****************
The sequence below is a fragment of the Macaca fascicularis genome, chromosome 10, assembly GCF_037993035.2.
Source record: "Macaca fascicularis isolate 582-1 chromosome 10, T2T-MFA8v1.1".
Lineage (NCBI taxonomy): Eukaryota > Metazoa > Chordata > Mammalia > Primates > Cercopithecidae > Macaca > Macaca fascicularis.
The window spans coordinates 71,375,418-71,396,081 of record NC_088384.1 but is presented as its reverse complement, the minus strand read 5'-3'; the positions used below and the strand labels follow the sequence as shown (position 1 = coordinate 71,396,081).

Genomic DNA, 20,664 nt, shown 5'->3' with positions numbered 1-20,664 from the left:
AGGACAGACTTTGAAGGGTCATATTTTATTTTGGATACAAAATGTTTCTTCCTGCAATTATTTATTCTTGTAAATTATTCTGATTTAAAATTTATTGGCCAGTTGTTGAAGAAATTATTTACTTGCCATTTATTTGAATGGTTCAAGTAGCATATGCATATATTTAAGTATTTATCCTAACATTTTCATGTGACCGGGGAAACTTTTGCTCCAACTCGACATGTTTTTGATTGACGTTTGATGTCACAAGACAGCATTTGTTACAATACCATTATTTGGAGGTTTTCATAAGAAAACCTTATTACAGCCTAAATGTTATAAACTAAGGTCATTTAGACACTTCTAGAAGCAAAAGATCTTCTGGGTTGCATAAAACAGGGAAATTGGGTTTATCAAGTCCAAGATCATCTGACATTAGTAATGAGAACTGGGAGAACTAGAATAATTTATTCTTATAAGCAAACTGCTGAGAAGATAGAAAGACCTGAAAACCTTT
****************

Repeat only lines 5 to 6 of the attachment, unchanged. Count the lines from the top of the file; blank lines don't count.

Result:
Genomic DNA, 20,664 nt, shown 5'->3' with positions numbered 1-20,664 from the left:
AGGACAGACTTTGAAGGGTCATATTTTATTTTGGATACAAAATGTTTCTTCCTGCAATTATTTATTCTTGTAAATTATTCTGATTTAAAATTTATTGGCCAGTTGTTGAAGAAATTATTTACTTGCCATTTATTTGAATGGTTCAAGTAGCATATGCATATATTTAAGTATTTATCCTAACATTTTCATGTGACCGGGGAAACTTTTGCTCCAACTCGACATGTTTTTGATTGACGTTTGATGTCACAAGACAGCATTTGTTACAATACCATTATTTGGAGGTTTTCATAAGAAAACCTTATTACAGCCTAAATGTTATAAACTAAGGTCATTTAGACACTTCTAGAAGCAAAAGATCTTCTGGGTTGCATAAAACAGGGAAATTGGGTTTATCAAGTCCAAGATCATCTGACATTAGTAATGAGAACTGGGAGAACTAGAATAATTTATTCTTATAAGCAAACTGCTGAGAAGATAGAAAGACCTGAAAACCTTT